Just as they re-directed all other trade routes in the southwest, Vegas managed to create its own hook up for narcotics. Vegasite ships sailed from the Colorado Delta down the coast of Mexico, establishing trade stations and paying exorbitant prices for the drugs in such heavy demand for the New Agers. Cocaine flowed up, and the Vegasite alchemists even managed to jury-rig a sort of amphetamine out of natural ingredients. The trade with New Mexico was certainly profitable, but a significant amount of the supply would remain in the city to sell to merchants and pilgrims, especially those from the more conservative California. The ruling class even began to partake but, unlike the New Mexicans who refined drug use over the centuries, their was no cultural infrastructure or norms to keep the level of addiction manageable. The ruling family grew decadent in their harem, and more and more control of the kingdom fell to a caste of professionals (predominantly foreign) and eunuch bureaucrats.

    The religion grew more and more ornate. Originally a cult taken seriously only by the elite, it gradually spread to the common folk who worshipped it along side the other regional faiths. Lady Luck was taken on widely, altars to her being found in illegal gambling dens as far away as Vancouver. “The Odds”, originally just an off-hand comment in the prophet’s declaration, took on a new meaning. They ere transformed into a pantheon of minor gods associated with Lady Luck that presided over different matters - after all, each game (whether that be taken literally or figuratively) has a different set of probabilities, and therefore required a different deity to oversee it. Who these gods were ranged from the gods and religious figures of other pantheons to old world pop-culture figures, and what they oversaw ranged from rainfall to blackjack.

    The fall of Vegas came slowly at first. As mentioned above, the Houses grew increasingly degenerate and incompetent, leaving their lands in the hands of their supposed servants. Legitimacy waned, and the people whispered of independence. Previously the Caesars would’ve put a stop to such mutterings quickly with military force, but the military of Vegas grew increasingly complacent and poorly trained as time went on due to the increasing poverty of Vegas. While caravans and “tourists” still flowed into the city the former began to decrease as Vegas finally began to deplete the ruins beneath it, leaving only empty tunnels behind. This wasn’t necessarily a huge problem - the trade routes were still routed through Vegas due to inertia and the kingdom was taking in significant tribute from its greater empire, but the hungers of the House only grew as their fortunes fortunes declines.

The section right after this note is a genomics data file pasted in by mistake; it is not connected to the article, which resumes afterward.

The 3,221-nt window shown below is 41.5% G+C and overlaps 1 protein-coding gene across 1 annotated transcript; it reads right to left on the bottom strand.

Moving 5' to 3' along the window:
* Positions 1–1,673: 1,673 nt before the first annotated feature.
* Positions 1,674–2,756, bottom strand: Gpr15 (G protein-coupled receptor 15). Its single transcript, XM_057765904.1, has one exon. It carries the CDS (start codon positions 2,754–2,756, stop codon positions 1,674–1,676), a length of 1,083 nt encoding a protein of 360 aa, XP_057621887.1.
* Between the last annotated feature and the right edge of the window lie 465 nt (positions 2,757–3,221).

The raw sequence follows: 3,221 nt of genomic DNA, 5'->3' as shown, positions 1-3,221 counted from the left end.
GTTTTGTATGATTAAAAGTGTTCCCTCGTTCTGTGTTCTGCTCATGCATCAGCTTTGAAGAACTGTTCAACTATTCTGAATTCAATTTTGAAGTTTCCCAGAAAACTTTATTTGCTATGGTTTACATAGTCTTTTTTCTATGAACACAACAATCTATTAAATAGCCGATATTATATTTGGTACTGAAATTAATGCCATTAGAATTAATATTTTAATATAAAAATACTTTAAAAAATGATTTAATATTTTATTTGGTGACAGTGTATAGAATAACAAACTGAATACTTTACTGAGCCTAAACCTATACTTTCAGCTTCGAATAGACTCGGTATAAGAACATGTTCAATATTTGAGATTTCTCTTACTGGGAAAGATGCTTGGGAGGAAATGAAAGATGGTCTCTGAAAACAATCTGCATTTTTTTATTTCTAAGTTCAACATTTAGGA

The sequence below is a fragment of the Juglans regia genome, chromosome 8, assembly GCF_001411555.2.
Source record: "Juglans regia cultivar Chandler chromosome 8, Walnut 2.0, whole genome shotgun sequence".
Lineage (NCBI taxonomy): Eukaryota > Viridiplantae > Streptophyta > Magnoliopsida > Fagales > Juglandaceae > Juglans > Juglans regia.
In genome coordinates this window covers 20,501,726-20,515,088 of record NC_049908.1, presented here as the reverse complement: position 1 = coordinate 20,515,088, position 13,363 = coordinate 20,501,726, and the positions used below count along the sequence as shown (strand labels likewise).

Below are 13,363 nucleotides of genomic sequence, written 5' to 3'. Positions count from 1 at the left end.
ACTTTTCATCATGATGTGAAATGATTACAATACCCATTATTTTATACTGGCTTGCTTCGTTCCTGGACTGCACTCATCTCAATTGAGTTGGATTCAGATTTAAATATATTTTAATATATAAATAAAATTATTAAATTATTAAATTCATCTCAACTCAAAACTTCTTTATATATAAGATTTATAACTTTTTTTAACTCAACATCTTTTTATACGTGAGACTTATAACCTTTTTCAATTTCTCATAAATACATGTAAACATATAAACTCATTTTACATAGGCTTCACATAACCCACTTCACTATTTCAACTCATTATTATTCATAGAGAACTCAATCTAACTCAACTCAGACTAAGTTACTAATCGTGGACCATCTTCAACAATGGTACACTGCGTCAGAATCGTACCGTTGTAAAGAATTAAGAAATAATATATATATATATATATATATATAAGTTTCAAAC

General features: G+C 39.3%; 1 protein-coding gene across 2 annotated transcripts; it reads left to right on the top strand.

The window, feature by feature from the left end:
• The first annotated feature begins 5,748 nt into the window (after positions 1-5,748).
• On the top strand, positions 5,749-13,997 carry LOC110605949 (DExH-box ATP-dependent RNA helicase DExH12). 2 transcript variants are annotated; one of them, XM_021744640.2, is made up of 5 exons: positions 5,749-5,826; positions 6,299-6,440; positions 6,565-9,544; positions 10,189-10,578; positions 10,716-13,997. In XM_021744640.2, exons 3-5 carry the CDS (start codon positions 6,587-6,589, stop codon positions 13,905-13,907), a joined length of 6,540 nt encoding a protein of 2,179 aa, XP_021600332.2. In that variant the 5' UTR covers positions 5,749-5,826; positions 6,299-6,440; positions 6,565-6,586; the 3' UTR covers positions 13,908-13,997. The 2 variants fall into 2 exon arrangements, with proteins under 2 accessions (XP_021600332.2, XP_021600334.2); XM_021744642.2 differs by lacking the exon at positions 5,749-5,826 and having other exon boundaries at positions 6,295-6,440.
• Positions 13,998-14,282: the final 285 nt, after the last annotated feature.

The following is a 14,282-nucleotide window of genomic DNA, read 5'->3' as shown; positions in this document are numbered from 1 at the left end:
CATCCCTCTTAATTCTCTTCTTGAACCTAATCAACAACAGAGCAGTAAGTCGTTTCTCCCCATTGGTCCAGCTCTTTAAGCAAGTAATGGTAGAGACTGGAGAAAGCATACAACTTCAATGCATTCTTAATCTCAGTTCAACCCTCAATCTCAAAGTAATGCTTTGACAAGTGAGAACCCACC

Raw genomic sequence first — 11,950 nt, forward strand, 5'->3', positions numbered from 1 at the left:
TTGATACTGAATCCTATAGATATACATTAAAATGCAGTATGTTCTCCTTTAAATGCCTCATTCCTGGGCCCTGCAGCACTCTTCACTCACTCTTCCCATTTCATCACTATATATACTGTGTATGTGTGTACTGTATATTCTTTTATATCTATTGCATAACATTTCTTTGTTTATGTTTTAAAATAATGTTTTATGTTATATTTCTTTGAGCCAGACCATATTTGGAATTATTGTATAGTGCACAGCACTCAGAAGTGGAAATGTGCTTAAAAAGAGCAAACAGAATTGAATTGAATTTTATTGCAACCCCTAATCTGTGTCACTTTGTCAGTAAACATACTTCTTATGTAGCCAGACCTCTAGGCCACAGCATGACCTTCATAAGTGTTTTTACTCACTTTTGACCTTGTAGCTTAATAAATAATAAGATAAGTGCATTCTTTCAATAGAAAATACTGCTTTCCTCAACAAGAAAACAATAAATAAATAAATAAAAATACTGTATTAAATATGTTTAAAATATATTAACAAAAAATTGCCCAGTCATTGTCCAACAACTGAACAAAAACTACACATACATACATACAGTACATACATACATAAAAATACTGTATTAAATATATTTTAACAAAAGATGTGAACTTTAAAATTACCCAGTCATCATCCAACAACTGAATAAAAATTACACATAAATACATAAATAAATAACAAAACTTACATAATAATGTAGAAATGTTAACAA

The true fall of the state came when Utah ceased trade with it, citing it as a den of sin that led its merchants astray. In truth this move had more to do with the depletion of its mines then anything else, but the loss of one of the three great powers of the West hit hard. The mumblings of the vassalized and enslaved tribes grew into an open rebellion, with California wresting more and more tribes into its sphere of influence. Then, when the House cadet branch that ruled over New Mexico died, the people of Bajo Colorado, long fed up with the denial of water by the Vegasites, asked the New Mexicans to take them over. The New Agers did them one better, marching an army to the hoover Dam and visualizing mighty Vegas itself.

    The bureaucratic class was not pleased with this usurpation by the New Mexicans and after a few years they organized a rebellion to reassert their control against the New Agers. Long supply chains meant that the New Mexicans were even being beaten back for a time. The harem of the House was paralyzed with indecision, but one member of the Californian cadet branch (not quite so addled as his cousins) took action. He convinced the Governor to fund an army for his claim to the throne and to establish Californian suzerainty over the city and keep it away from the New Mexicans. One army marched east through the arid Mojave while another composed primarily of Nevadan subject tribes marched from the north.